Biobots – a feat in bioelectric coding & more
Biobots are by definition “hybrid machines that have muscles and nerves”. Biobots are an exciting, more recent development as they have numerous potential applications in the medical and environmental fields, with one idea being that biobots will be utilised to carry out specified tasks and explorations within the human body. Many universities have been actively researching and developing multiple forms of biobots in order to explore their potential of successfully carrying out the intended theorised use cases. In 2019 researchers at the University of Illinois developed “soft, biological robotic devices that are self-driven using light-stimulated neuromuscular tissue and have intelligence, memory, and learning ability. The work brings researchers a step closer toward the development of autonomous biobots.” The project leader, Taher Saif believes that “This is the first milestone towards intelligent biobots that make themselves through self-assembly”.
“Muscle cells mixed with an extra cellular matrix is dropped on the tail part, where muscle cells form the muscle tissue by self-assembly,” Saif told Design News. “Neurons are placed on the head part of the swimmer from where they spread out and form junctions with the muscle. These neurons then fire and make the muscle contract.” Outside of the University of Illinois, researchers at Tuft University and the University of Vermont have been working on variations of biobot technology. Michael Levin of Tuft University intends to do this by essentially “rewriting” what he calls the “software” of the animals ‘genomes’, particularly that of their cellular communication in order “hack their bioelectric code.” Michael Levin and his chief collaborator Josh Bongard have been working on creating biobots that are lab-made and consist of stem cells from frogs as well as their skin and muscle. Between the two of them, they have been working on solving an issue that has long been well-addressed by the animal kingdom – the ability to adapt to life with a missing limb, or better yet – regenerate one. This is something that artificial intelligence robots seem incapable of doing. Therefore by adding an element of biology to the artificial intelligence system, their potential ability to fulfil similar functionalities is greater.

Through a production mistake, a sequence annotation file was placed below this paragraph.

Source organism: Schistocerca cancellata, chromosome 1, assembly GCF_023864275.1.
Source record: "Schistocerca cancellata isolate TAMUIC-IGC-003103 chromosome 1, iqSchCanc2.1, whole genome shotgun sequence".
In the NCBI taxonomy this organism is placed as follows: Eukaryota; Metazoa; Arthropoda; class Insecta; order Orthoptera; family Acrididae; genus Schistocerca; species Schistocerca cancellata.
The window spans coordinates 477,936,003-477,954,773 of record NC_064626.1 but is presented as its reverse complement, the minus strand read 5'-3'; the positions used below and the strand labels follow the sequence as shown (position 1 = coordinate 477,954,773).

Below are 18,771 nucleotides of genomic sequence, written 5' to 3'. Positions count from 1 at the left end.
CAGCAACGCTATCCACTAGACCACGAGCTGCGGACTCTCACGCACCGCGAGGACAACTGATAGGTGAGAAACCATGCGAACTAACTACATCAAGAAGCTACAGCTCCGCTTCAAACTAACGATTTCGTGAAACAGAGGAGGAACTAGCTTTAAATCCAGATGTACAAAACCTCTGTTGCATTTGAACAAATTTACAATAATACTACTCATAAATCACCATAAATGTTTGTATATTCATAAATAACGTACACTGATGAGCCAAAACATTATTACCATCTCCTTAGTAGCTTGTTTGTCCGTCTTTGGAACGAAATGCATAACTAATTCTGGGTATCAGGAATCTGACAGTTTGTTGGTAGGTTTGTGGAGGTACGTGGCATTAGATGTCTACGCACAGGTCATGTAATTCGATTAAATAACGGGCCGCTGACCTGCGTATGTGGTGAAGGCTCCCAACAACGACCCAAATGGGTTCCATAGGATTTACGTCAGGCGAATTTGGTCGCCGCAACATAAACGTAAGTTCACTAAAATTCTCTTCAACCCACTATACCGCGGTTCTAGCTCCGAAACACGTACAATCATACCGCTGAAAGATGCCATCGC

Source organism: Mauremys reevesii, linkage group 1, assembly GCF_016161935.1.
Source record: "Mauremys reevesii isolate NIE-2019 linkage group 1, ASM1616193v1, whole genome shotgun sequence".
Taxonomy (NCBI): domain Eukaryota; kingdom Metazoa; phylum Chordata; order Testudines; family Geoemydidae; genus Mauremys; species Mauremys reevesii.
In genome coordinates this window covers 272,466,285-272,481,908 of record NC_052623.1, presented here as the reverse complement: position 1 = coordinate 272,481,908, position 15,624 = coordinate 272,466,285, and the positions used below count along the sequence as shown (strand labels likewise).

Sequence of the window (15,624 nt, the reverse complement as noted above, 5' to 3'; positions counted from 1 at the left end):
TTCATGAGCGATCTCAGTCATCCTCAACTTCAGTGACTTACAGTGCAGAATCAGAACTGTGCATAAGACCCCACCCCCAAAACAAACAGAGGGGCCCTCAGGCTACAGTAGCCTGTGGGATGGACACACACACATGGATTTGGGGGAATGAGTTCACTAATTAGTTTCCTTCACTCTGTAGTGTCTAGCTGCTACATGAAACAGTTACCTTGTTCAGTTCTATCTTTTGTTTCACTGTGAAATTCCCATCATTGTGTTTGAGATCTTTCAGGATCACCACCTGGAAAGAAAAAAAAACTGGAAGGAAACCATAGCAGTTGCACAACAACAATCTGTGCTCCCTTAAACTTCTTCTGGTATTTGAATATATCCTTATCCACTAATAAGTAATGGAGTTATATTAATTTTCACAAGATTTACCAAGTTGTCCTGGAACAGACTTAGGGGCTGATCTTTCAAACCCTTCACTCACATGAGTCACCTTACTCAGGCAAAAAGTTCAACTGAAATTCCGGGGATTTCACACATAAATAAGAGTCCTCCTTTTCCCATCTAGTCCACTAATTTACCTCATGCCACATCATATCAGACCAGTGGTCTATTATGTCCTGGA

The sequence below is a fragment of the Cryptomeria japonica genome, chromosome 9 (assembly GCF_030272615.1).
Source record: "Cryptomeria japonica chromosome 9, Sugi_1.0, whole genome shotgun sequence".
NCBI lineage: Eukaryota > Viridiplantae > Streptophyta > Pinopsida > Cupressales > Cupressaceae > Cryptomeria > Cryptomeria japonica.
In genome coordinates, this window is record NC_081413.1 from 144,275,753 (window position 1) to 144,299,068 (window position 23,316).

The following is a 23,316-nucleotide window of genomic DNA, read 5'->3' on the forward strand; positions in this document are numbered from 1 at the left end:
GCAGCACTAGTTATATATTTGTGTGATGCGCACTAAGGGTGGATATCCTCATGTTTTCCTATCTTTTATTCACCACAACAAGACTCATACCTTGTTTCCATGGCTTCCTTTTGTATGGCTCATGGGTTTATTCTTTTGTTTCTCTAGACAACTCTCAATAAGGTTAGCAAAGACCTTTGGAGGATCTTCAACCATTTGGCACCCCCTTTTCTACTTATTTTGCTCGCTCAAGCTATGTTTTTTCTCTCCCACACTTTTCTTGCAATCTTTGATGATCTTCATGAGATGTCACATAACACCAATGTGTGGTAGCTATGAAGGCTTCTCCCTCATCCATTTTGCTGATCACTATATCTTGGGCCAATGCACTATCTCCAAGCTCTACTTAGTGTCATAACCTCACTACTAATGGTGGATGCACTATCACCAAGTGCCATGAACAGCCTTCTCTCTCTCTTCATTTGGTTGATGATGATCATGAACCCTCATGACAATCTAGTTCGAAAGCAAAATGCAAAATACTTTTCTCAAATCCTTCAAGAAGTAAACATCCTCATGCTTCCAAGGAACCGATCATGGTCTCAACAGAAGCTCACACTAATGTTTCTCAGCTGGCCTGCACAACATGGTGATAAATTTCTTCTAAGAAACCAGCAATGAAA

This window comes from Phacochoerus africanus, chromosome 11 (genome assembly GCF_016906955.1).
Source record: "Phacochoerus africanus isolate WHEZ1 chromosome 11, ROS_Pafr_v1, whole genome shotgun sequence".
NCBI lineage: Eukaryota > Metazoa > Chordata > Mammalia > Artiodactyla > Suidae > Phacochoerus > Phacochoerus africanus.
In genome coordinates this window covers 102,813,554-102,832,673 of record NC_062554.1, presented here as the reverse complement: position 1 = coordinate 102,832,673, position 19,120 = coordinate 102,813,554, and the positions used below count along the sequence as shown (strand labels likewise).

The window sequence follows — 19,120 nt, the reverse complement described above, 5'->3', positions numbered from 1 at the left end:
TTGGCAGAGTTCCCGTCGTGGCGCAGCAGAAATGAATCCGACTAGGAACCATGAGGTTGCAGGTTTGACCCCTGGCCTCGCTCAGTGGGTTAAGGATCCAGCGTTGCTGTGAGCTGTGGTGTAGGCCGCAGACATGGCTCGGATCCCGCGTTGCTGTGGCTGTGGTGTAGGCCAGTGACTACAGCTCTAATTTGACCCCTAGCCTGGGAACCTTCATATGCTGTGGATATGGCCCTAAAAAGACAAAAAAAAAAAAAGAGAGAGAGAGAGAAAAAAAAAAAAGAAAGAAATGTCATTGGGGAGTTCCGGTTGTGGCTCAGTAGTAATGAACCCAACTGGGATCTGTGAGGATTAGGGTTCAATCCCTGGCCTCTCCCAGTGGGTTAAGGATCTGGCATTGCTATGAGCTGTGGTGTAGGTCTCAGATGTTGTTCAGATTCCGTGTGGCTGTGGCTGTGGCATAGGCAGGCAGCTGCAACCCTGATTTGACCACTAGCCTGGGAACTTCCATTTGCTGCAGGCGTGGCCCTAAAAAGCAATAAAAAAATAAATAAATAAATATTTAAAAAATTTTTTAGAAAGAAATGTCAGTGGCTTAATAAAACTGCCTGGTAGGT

Although researchers are making great strides in this field, particularly the likes of Levin and Bongard, who are being funded by the Pentagon’s Defence Advanced Research Projects Agency (DARPA) as part of their Lifelong Learning Machines programme. We are still a long way off using biobots in medicine, as there are significantly more hoops to jump through and more red tape to navigate versus use cases for environmental purposes. Despite this, researchers like Levin are optimistic about their technology and believe that “biobots don’t need to leave the lab to make life better” as they are already serving a purpose by answering some of the more “basic questions” we have around science.